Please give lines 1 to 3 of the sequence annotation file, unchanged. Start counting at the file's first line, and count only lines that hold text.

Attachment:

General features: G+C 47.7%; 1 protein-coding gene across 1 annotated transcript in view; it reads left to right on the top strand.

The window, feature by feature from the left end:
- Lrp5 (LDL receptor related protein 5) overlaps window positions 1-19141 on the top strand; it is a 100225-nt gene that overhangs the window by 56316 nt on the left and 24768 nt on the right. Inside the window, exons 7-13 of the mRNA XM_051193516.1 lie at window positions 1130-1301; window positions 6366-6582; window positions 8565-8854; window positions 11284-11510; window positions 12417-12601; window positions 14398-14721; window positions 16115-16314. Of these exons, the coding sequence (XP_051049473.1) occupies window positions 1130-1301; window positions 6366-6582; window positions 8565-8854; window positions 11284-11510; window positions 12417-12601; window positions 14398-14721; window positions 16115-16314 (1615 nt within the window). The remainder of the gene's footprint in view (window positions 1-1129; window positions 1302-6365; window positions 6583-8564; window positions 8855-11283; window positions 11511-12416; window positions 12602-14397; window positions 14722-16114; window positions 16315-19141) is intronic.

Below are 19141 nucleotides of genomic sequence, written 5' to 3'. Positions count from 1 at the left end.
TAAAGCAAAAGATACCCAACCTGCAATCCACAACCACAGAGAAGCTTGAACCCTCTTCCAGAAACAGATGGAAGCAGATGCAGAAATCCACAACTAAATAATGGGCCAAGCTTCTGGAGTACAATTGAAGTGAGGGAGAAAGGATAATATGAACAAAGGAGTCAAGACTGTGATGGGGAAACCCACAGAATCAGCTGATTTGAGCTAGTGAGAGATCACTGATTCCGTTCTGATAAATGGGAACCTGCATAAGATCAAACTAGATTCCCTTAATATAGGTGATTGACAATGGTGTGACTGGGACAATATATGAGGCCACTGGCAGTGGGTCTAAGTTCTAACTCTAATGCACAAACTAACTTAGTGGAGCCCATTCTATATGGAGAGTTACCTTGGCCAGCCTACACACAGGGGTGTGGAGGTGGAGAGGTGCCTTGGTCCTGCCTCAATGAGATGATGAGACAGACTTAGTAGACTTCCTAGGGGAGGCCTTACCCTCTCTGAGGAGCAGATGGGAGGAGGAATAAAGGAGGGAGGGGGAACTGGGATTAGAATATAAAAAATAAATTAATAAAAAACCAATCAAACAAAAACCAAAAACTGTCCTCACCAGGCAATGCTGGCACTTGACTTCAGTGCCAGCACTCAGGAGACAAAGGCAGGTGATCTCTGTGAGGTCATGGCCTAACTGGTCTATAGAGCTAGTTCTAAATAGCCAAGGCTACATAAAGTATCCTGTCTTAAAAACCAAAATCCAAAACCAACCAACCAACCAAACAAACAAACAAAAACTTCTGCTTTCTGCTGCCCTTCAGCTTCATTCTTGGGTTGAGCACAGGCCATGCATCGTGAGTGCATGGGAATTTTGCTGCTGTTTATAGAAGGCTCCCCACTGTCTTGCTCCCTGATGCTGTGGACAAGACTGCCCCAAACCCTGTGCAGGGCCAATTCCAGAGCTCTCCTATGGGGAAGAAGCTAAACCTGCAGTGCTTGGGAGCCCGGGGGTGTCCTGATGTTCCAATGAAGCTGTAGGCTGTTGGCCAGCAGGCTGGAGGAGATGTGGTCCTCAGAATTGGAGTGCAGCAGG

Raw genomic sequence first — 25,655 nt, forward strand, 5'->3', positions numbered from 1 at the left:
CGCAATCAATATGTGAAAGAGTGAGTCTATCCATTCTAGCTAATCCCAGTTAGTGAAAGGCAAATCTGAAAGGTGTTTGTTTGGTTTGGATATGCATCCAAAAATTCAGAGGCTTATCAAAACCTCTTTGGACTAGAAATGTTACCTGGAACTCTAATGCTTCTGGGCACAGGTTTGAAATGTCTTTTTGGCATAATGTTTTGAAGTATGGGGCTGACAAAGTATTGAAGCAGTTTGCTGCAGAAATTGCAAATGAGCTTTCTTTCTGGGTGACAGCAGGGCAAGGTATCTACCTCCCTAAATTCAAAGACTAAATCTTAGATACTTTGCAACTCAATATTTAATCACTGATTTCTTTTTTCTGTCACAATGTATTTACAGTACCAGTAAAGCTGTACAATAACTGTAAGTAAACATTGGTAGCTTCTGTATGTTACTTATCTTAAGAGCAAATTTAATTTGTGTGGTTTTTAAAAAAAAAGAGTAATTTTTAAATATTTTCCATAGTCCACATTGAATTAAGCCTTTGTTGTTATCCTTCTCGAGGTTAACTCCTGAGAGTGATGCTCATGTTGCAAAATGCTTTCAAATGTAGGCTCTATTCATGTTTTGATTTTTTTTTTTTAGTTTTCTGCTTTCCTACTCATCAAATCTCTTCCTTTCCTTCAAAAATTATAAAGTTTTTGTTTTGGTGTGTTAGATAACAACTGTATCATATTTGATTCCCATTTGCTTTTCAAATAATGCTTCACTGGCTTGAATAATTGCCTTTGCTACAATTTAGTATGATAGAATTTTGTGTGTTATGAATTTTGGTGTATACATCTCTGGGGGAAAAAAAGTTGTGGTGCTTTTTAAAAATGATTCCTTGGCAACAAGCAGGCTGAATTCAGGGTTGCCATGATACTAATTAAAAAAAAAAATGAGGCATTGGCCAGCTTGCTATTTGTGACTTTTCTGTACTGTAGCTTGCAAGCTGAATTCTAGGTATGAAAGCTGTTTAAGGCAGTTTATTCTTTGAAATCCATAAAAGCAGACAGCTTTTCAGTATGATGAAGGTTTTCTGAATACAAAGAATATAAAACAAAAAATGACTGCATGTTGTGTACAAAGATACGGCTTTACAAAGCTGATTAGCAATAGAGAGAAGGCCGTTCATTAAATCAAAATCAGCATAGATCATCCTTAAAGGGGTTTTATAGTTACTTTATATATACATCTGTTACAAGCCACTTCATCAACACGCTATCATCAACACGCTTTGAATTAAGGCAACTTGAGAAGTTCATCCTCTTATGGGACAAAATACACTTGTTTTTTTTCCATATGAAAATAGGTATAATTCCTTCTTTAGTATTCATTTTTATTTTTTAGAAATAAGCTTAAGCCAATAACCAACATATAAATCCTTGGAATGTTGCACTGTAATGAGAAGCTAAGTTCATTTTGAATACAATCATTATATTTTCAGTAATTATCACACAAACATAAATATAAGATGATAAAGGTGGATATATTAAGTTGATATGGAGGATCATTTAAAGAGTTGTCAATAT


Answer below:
General features: G+C 47.7%; 1 protein-coding gene across 1 annotated transcript in view; it reads left to right on the top strand.

The window, feature by feature from the left end:
- Lrp5 (LDL receptor related protein 5) overlaps window positions 1-19141 on the top strand; it is a 100225-nt gene that overhangs the window by 56316 nt on the left and 24768 nt on the right. Inside the window, exons 7-13 of the mRNA XM_051193516.1 lie at window positions 1130-1301; window positions 6366-6582; window positions 8565-8854; window positions 11284-11510; window positions 12417-12601; window positions 14398-14721; window positions 16115-16314. Of these exons, the coding sequence (XP_051049473.1) occupies window positions 1130-1301; window positions 6366-6582; window positions 8565-8854; window positions 11284-11510; window positions 12417-12601; window positions 14398-14721; window positions 16115-16314 (1615 nt within the window). The remainder of the gene's footprint in view (window positions 1-1129; window positions 1302-6365; window positions 6583-8564; window positions 8855-11283; window positions 11511-12416; window positions 12602-14397; window positions 14722-16114; window positions 16315-19141) is intronic.